Predicate Proposal CMO (Chief Marketing Officer)

CMO
Value statement: Knowledge of an organization’s CMO provides valuable insight into a business promotion strategy.
What does a Chief Marketing Officer do?
Develops an advertising business.
Leads the marketing department.
Responsible for representing the company in the media.
Responsible for the sale of the company.
Responsible for pricing.
Launches new products on the market with the team.
Conducts extensive research.
Responsible for service and customer service.
Definition: “Chief Marketing Officer, CMO) - a head belonging to the category of top management, top management of the enterprise. Determines the marketing strategy of the enterprise, makes decisions at the highest level, manages the work of the marketing service of the enterprise.“
Tooltip definition of the predicate: “The CMO of an organization”
Type of value: Entity
For enums - all possible values: N/A
of accepted values: One
Inverse Properties and Name: ‘CMO of’
Examples of proper use:
‘Apple’ → ‘CMO’ → ‘Greg “Joz” Joswiak’, citation:Apple Leadership - Greg Joswiak - Apple . This citation points to an official website Apple
Examples of improper use:
‘Apple’ → ‘CMO’ → ‘Greg “Joz” Joswiak’ citation: CMO 50: Greg Joswiak | Campaign US . While this is an official video that states Jeff Bezos is the CEO of Amazon, it is now outdated.
Usage in other schemas:
Usage in wikidata: chief executive officer - Wikidata 1
Usage in schema.org: N/A
Constraints: Entity should have value ‘is a’ → ‘Person’
Masculine/Feminine Form: N/A
Restrictions (ie PII concerns): N/A

CMO of

Value statement:
Knowledge of CMO allows you to predict the dynamics and vector of the company’s development.
Definition: “Chief Marketing Officer, CMO) - a head belonging to the category of top management, top management of the enterprise. Determines the marketing strategy of the enterprise, makes decisions at the highest level, manages the work of the marketing service of the enterprise.“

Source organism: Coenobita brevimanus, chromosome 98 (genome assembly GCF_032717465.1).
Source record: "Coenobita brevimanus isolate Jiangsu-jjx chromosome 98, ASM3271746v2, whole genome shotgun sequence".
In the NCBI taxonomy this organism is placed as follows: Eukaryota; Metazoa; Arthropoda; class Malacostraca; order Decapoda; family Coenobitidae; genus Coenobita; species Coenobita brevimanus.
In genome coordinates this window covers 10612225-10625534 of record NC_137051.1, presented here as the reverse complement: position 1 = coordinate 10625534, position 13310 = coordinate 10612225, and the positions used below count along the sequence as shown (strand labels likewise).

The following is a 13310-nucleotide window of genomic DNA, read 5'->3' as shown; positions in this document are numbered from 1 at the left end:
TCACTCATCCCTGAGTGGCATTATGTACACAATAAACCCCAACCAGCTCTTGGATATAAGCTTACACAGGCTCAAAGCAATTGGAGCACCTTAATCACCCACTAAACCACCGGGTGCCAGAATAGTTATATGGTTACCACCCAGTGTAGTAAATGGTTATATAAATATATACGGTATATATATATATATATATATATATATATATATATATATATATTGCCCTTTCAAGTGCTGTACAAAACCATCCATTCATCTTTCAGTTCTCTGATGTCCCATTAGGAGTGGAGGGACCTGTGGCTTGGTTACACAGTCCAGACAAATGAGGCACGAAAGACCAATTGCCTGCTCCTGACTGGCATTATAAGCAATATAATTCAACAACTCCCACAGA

Tooltip definition of the predicate: “Organization a person is CMO of”
Type of value: Entity
For enums - all possible values: N/A
of accepted values: One
Inverse Properties and Name: ‘CMO’
Examples of proper use:
‘Greg “Joz” Joswiak’ → ‘CMO of’ → ‘Apple’, citation: :Apple Leadership - Greg Joswiak - Apple. This citation points to an official website Apple
Examples of improper use:
‘Greg “Joz” Joswiak’ → ‘CMO of’ → ‘Amazon’ citation:CMO 50: Greg Joswiak | Campaign US . . While this is an official video that states Jeff Bezos is the CEO of Amazon, it is now outdated.
Usage in other schemas:
Usage in wikidata: CMO of - Wikidata
Usage in schema.org: N/A
Constraints: Entity should have value ‘is a’ → ‘Organization’
Masculine/Feminine Form: N/A
Restrictions (ie PII concerns): N/A

1 Like

@lavvpix Good idea, and I like this proposal!

The only minor suggestion. The Definition looks great to me, but I think in the Value statement I would replace “marketing director” with “CMO (Chief Marketing Officer).” In many companies “marketing director” may not be a executive level/“C-suite” role. Here is a definition from the American Marketing Association for example (What Is the Difference Between the Role of the CMO and a Marketing Director?) : The Role of the CMO

See what you think. Otherwise I think this looks great, and will be valuable!

All encountered predicates were CMO (Chief Marketing Officer) and very rarely “marketing director”. If you leave “marketing director” then such triplets will be rejected very often ((((

Сorrected.

Generally we want to move away from having a separate predicate for each potential title in an organization - the exception to that probably being the CEO. It’s a slippery slope from a few CxO titles that make sense, to the next 100 CxO titles that various companies are making up / using. And then after that, what about the VP roles, etc?

Our current intention is to capture the roles that individuals are filling with qualifiers. So:

  • {$PersonA} → [employed at] → {$CompanyA} with the qualifier → [job title] → {CwhateverO}

This is fundamentally more sustainable than an individual predicate for hundreds of different jobs.